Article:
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Bible among “Remarkably Bold, Daringly Different” at Marquette University’s Mission Week

March 1, 2011 - Marquette University’s Mission Week 2011 (Feb. 6-11, 2011) was a community celebration of the “remarkably bold, daringly different” and featured the arrival of The Saint John’s Bible Heritage Edition at the Catholic, Jesuit University. Four volumes of the fine art edition were made available for public viewing in the Alumni Memorial Union during this year’s annual Mission Week, for which the theme was “Imagine God.”

“We are very fortunate — in our digital era — that there is an occasion to welcome a hand-written, hand-illuminated Bible,” Raynor Memorial Libraries Dean Janice Welburn said. “Inspired by the devotion of the monks of Saint John's Abbey, Donald Jackson and his team of artists and scholars have produced a remarkable and timeless work, a multivolume Bible that is, in the words of His Holiness Pope Benedict XVI, ‘a work for eternity.’ ”

Prior to the public viewing of Wisdom Books, Prophets, Psalms and Pentateuch, The Saint John’s Bible was introduced at an opening Mass. In a homily preached by John P. Fitzgibbon S.J., Fr. Fitzgibbons, the university’s associate provost of faculty development said The Saint John’s Bible is a work of imagination and beauty and an opportunity for the Marquette community to reflect on its mission. “The arrival of The Saint John’s Bible was given a pointed and elegant place in our Mission Week celebration as it was processed in during the entrance rites at the start of Mass,” he preached.

The week also included a discussion on the Bible’s creation and importance by Fr. Eric Hollas, OSB, of Saint John’s University, and Susan Wood, SCL, chair and professor of Marquette’s Department of Theology and former faculty member at Saint John’s School of Theology•Seminary and a member of The Saint John’s Bible Committee on Illumination and Text, and Matt Blessing, head of Marquette’s Special Collections. Fr. Eric also led an evening of prayer and reflection with Scripture read from the Bible.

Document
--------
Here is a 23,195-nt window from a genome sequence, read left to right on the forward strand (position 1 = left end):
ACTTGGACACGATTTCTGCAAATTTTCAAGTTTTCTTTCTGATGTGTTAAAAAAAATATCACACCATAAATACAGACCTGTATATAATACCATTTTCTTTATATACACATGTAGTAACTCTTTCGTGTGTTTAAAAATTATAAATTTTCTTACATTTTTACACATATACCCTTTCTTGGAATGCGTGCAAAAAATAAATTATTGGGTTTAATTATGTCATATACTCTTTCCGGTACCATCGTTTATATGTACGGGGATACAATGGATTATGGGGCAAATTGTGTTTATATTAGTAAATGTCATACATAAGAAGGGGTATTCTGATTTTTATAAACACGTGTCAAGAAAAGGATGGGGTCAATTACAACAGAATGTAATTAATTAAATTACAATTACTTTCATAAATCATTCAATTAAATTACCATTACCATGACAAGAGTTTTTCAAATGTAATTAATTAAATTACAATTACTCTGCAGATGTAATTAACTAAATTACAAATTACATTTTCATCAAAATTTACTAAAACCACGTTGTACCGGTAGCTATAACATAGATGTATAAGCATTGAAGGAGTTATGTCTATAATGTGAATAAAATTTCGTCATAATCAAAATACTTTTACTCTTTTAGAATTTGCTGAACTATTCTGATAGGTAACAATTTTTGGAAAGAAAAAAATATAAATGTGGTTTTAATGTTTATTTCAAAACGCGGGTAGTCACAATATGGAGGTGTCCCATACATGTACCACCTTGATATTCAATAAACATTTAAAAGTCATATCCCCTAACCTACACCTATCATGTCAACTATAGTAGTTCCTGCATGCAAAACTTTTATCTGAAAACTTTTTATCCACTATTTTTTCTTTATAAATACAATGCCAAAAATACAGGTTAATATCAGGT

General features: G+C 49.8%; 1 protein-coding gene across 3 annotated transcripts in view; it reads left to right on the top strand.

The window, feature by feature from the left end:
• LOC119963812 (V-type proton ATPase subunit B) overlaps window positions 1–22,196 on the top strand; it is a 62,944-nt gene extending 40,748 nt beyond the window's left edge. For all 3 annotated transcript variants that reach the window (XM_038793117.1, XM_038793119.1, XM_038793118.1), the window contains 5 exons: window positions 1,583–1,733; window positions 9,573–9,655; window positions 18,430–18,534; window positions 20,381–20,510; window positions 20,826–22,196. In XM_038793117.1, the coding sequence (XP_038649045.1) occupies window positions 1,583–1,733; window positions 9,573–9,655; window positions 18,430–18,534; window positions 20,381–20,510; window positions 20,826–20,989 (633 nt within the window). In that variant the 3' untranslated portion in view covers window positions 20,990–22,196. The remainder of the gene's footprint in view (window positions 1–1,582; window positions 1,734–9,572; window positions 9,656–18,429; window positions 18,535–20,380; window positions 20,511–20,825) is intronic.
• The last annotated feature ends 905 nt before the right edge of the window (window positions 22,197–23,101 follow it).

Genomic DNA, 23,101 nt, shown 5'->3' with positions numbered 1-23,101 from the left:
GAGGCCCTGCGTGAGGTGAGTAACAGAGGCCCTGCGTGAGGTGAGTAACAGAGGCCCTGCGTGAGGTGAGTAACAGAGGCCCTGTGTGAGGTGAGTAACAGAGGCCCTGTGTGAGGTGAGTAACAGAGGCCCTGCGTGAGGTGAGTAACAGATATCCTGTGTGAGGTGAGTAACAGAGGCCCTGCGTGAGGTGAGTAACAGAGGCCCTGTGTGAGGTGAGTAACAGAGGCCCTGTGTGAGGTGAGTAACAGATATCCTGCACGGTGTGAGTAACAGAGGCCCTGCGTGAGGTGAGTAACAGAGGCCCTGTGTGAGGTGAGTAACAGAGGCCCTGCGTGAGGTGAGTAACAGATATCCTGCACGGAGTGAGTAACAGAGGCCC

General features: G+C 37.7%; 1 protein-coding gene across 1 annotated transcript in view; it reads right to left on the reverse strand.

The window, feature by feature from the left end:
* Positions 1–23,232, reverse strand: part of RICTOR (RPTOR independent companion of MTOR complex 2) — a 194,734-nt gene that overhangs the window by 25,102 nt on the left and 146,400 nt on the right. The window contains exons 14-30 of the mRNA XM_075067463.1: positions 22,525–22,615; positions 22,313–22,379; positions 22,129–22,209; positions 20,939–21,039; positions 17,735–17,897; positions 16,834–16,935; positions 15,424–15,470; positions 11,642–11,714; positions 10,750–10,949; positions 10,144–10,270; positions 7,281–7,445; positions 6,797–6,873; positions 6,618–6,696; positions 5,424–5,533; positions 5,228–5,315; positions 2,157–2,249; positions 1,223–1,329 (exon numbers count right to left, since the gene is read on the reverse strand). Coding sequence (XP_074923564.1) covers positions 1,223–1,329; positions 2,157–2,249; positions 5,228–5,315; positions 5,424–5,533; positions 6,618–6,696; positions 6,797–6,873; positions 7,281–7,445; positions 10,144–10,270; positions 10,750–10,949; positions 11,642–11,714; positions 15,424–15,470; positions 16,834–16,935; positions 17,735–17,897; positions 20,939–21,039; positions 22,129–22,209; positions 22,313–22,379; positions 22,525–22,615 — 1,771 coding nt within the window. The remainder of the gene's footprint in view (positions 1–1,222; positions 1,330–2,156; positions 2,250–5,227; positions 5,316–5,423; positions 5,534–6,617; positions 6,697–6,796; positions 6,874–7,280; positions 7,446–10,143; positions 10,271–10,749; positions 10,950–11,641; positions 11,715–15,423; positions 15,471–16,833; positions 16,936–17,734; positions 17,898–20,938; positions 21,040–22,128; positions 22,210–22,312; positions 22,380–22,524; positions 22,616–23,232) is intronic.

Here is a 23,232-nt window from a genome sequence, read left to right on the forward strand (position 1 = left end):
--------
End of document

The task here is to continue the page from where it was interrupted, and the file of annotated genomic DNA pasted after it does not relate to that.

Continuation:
The Heritage Edition volumes will be preserved and permanently displayed in the Prucha Archives Reading Room on the third floor of the Raynor Memorial Libraries. A different illumination will be displayed each day. The university will receive the remaining three volumes as they become available.

Marquette Libraries' Department of Special Collections preserves many renowned Catholic research collections, including Jesuit mission records, the Catholic Worker Archives, and the papers of J.R.R. Tolkien. “We also recognize that high-end facsimiles and fine art reproductions possess significant research value, and most importantly, instructional value for undergraduates,” said Blessing.

Marquette plans to introduce the Heritage Edition to junior high and senior high school students in the Milwaukee area. Students will have an opportunity to examine a set of medieval antiphonals, a 15th century book from Gutenberg's press, and (coming full circle) The Saint John's Bible.

“Our annual "Mission Week" programming offered an ideal opportunity to introduce the Heritage edition to the university community, including faculty from many academic disciplines, plus staff from student affairs and campus ministry,” said Blessing. “Simply put, Marquette University purchased a Heritage Edition to be used.”

Each February, the Marquette University community pauses to reflect on its Catholic, Jesuit mission. Mission Week is the time set aside to recall its larger purpose and the Ignatian heritage and spirituality that guides the community throughout the year. To read more, read a Marquette University alumni magazine web exclusive.